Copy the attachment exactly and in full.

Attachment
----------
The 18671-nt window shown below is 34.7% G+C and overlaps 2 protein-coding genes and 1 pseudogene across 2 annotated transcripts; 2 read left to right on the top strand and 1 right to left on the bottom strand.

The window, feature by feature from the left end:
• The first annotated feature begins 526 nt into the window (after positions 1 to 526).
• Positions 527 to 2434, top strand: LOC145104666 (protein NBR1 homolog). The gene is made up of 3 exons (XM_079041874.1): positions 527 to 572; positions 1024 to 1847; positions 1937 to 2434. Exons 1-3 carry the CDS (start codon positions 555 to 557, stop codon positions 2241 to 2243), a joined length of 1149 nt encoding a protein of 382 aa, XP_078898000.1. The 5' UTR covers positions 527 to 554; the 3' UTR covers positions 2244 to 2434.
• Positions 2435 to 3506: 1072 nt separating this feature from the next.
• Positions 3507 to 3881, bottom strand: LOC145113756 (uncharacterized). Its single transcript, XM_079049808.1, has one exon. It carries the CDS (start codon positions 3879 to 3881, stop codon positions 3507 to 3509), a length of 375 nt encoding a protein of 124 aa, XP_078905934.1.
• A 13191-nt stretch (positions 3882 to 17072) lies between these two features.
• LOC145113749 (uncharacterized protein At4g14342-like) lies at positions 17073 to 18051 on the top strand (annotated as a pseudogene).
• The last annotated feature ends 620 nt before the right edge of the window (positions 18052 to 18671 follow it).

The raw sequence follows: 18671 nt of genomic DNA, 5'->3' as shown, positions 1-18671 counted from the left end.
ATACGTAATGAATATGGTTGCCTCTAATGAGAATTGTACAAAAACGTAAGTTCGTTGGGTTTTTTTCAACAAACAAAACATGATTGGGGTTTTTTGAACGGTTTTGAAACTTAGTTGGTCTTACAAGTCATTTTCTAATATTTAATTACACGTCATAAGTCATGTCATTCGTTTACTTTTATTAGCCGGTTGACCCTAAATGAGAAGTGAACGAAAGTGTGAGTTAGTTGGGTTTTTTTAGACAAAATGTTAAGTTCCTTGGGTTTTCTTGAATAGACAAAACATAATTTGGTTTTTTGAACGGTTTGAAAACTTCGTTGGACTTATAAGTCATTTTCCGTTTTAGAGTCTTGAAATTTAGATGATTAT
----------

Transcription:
The 18671-nt window shown below is 34.7% G+C and overlaps 2 protein-coding genes and 1 pseudogene across 2 annotated transcripts; 2 read left to right on the top strand and 1 right to left on the bottom strand.

The window, feature by feature from the left end:
• The first annotated feature begins 526 nt into the window (after positions 1 to 526).
• Positions 527 to 2434, top strand: LOC145104666 (protein NBR1 homolog). The gene is made up of 3 exons (XM_079041874.1): positions 527 to 572; positions 1024 to 1847; positions 1937 to 2434. Exons 1-3 carry the CDS (start codon positions 555 to 557, stop codon positions 2241 to 2243), a joined length of 1149 nt encoding a protein of 382 aa, XP_078898000.1. The 5' UTR covers positions 527 to 554; the 3' UTR covers positions 2244 to 2434.
• Positions 2435 to 3506: 1072 nt separating this feature from the next.
• Positions 3507 to 3881, bottom strand: LOC145113756 (uncharacterized). Its single transcript, XM_079049808.1, has one exon. It carries the CDS (start codon positions 3879 to 3881, stop codon positions 3507 to 3509), a length of 375 nt encoding a protein of 124 aa, XP_078905934.1.
• A 13191-nt stretch (positions 3882 to 17072) lies between these two features.
• LOC145113749 (uncharacterized protein At4g14342-like) lies at positions 17073 to 18051 on the top strand (annotated as a pseudogene).
• The last annotated feature ends 620 nt before the right edge of the window (positions 18052 to 18671 follow it).

The raw sequence follows: 18671 nt of genomic DNA, 5'->3' as shown, positions 1-18671 counted from the left end.
ATACGTAATGAATATGGTTGCCTCTAATGAGAATTGTACAAAAACGTAAGTTCGTTGGGTTTTTTTCAACAAACAAAACATGATTGGGGTTTTTTGAACGGTTTTGAAACTTAGTTGGTCTTACAAGTCATTTTCTAATATTTAATTACACGTCATAAGTCATGTCATTCGTTTACTTTTATTAGCCGGTTGACCCTAAATGAGAAGTGAACGAAAGTGTGAGTTAGTTGGGTTTTTTTAGACAAAATGTTAAGTTCCTTGGGTTTTCTTGAATAGACAAAACATAATTTGGTTTTTTGAACGGTTTGAAAACTTCGTTGGACTTATAAGTCATTTTCCGTTTTAGAGTCTTGAAATTTAGATGATTAT